CRI Feature Story;

Here is the fourth and final feature story the Carpet and Rug Institute has published this year. It is available for download on the CRI website.

You sneeze when a cat walks by, wheeze through the spring and summer, and can’t even get close to a Christmas tree.

As one of the 60 million Americans who suffer from allergies, according to the Allergy and Asthma Association, you may think you’re already aware of everything there is to know about allergies and the allergens that trigger them. You may actually “know” much less than you think.

Misconceptions about allergies and what causes an allergic attack are nearly as widespread as allergies themselves. Here are five common myths about allergy triggers and the facts behind them:

Myth: People with allergies shouldn’t have carpeting in their homes.

Fact: Not one scientific study affirms a link between the increase of allergies and asthma and the widespread use of carpet in homes. In fact, several studies not only refute a correlation, they even seem to indicate carpet may actually be beneficial to allergy sufferers. A Swedish study found that when carpet use in that country declined by 70 percent, allergies in the general population increased by 30 percent. Another study, encompassing nearly 20,000 people in 18 different countries, found reduced asthma symptoms among people with carpeted bedrooms. Finally, a study of more than 4,600 New Jersey school children found that kids with moderate to severe asthma who had carpet in their bedrooms missed fewer school days and had less need for asthma medication.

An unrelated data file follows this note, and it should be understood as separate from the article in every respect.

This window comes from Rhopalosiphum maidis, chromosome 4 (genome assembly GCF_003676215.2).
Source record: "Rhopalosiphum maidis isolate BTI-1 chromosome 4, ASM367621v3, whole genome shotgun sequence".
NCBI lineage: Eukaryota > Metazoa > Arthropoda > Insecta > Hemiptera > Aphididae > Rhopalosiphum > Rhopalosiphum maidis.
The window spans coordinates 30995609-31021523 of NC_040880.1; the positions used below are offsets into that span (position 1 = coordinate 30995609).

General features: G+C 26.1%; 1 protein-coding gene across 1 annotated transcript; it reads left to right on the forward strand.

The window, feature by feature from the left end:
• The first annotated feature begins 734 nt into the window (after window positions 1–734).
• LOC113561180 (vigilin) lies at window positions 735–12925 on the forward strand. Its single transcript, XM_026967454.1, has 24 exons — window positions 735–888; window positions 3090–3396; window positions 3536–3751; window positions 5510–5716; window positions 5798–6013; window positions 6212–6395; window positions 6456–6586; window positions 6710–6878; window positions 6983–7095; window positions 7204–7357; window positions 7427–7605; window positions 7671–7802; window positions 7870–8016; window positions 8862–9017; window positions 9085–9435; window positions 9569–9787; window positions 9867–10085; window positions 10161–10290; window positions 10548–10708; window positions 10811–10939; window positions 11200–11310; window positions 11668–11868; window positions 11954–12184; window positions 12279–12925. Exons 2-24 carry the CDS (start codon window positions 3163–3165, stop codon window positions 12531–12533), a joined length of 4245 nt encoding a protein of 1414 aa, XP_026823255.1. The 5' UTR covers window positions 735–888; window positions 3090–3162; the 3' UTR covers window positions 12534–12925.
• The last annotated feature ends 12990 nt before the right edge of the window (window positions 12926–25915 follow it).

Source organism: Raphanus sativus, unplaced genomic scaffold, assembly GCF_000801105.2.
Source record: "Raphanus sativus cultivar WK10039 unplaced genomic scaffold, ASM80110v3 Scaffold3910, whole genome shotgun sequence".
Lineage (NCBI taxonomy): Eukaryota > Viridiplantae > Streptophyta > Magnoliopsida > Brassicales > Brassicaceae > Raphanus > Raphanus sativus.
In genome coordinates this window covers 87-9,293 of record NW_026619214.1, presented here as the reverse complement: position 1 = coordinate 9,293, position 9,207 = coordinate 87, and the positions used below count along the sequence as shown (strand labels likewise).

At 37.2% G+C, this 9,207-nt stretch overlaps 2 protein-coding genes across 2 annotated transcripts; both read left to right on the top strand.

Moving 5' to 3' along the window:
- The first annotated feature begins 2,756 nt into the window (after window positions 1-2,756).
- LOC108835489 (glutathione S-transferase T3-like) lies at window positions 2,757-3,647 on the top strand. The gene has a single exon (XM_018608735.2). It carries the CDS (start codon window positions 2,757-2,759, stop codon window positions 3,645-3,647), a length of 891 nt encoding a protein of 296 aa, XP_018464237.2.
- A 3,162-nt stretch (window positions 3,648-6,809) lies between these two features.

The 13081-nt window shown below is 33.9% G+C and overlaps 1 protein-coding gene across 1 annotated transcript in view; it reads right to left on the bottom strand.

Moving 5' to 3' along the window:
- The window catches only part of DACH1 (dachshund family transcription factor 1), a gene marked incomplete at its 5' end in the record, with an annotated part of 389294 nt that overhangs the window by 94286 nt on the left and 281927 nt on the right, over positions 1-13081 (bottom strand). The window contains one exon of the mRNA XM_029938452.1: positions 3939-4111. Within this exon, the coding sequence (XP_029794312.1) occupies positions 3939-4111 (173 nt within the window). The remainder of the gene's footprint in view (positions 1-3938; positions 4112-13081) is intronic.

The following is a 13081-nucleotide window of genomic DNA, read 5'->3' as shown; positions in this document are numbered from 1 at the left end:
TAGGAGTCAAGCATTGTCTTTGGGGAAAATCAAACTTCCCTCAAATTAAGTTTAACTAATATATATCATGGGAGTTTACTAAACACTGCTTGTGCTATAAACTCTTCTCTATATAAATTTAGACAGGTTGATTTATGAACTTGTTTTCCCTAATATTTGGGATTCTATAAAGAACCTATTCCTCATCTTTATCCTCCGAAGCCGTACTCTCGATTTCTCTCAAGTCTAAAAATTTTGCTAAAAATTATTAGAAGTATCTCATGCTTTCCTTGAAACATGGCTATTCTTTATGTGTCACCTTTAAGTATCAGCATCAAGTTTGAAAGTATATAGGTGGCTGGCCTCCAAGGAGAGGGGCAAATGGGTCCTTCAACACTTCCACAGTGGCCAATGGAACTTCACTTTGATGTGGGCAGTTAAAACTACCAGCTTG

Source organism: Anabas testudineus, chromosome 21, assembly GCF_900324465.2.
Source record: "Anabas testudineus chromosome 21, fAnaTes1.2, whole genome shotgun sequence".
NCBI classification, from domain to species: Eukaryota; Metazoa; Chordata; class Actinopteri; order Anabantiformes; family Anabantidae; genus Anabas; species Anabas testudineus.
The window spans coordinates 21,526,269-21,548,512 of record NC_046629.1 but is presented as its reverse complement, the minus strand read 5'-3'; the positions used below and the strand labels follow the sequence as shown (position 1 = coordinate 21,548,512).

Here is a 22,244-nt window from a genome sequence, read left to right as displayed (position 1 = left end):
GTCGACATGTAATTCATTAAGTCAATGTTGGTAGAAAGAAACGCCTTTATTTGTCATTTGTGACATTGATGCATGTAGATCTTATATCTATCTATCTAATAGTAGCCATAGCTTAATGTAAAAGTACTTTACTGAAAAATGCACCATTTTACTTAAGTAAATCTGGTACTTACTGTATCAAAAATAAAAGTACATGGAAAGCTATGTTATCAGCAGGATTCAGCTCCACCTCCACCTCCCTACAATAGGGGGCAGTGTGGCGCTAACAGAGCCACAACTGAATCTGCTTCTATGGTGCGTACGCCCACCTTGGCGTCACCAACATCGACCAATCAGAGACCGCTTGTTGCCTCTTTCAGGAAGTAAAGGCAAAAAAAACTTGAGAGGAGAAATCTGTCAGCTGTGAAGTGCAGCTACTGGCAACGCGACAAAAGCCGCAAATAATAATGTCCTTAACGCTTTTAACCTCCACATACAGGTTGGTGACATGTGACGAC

“One explanation could be that carpet acts like a filter, trapping allergens and keeping them out of the air so they can be removed through proper cleaning,” says Joe Yarbrough of the Carpet & Rug Institute (CRI). “Effectively cleaned carpet can maintain indoor air quality, making it a viable choice for families impacted by allergies and asthma.”